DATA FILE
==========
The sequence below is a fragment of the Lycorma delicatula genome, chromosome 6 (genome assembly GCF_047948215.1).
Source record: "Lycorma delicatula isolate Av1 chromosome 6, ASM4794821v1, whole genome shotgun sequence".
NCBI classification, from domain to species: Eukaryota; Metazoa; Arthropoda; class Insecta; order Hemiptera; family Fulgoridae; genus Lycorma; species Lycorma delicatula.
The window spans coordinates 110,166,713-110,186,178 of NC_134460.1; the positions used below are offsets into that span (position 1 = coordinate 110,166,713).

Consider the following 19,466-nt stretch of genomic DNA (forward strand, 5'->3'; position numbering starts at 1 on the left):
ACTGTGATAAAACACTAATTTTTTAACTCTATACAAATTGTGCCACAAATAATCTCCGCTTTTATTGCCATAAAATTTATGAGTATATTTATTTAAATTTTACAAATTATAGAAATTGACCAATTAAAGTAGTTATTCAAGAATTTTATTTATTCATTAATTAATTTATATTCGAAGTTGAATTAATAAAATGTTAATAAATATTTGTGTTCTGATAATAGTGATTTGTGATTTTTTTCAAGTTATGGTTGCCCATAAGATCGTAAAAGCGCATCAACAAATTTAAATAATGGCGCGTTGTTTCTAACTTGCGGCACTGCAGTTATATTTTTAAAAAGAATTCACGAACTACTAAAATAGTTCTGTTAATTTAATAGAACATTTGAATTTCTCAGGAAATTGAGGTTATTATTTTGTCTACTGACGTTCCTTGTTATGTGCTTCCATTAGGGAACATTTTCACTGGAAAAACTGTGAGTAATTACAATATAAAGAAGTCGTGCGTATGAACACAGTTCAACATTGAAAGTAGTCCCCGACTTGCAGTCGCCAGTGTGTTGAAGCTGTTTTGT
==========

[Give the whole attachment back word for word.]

The sequence below is a fragment of the Lycorma delicatula genome, chromosome 6 (genome assembly GCF_047948215.1).
Source record: "Lycorma delicatula isolate Av1 chromosome 6, ASM4794821v1, whole genome shotgun sequence".
NCBI classification, from domain to species: Eukaryota; Metazoa; Arthropoda; class Insecta; order Hemiptera; family Fulgoridae; genus Lycorma; species Lycorma delicatula.
The window spans coordinates 110,166,713-110,186,178 of NC_134460.1; the positions used below are offsets into that span (position 1 = coordinate 110,166,713).

Consider the following 19,466-nt stretch of genomic DNA (forward strand, 5'->3'; position numbering starts at 1 on the left):
ACTGTGATAAAACACTAATTTTTTAACTCTATACAAATTGTGCCACAAATAATCTCCGCTTTTATTGCCATAAAATTTATGAGTATATTTATTTAAATTTTACAAATTATAGAAATTGACCAATTAAAGTAGTTATTCAAGAATTTTATTTATTCATTAATTAATTTATATTCGAAGTTGAATTAATAAAATGTTAATAAATATTTGTGTTCTGATAATAGTGATTTGTGATTTTTTTCAAGTTATGGTTGCCCATAAGATCGTAAAAGCGCATCAACAAATTTAAATAATGGCGCGTTGTTTCTAACTTGCGGCACTGCAGTTATATTTTTAAAAAGAATTCACGAACTACTAAAATAGTTCTGTTAATTTAATAGAACATTTGAATTTCTCAGGAAATTGAGGTTATTATTTTGTCTACTGACGTTCCTTGTTATGTGCTTCCATTAGGGAACATTTTCACTGGAAAAACTGTGAGTAATTACAATATAAAGAAGTCGTGCGTATGAACACAGTTCAACATTGAAAGTAGTCCCCGACTTGCAGTCGCCAGTGTGTTGAAGCTGTTTTGT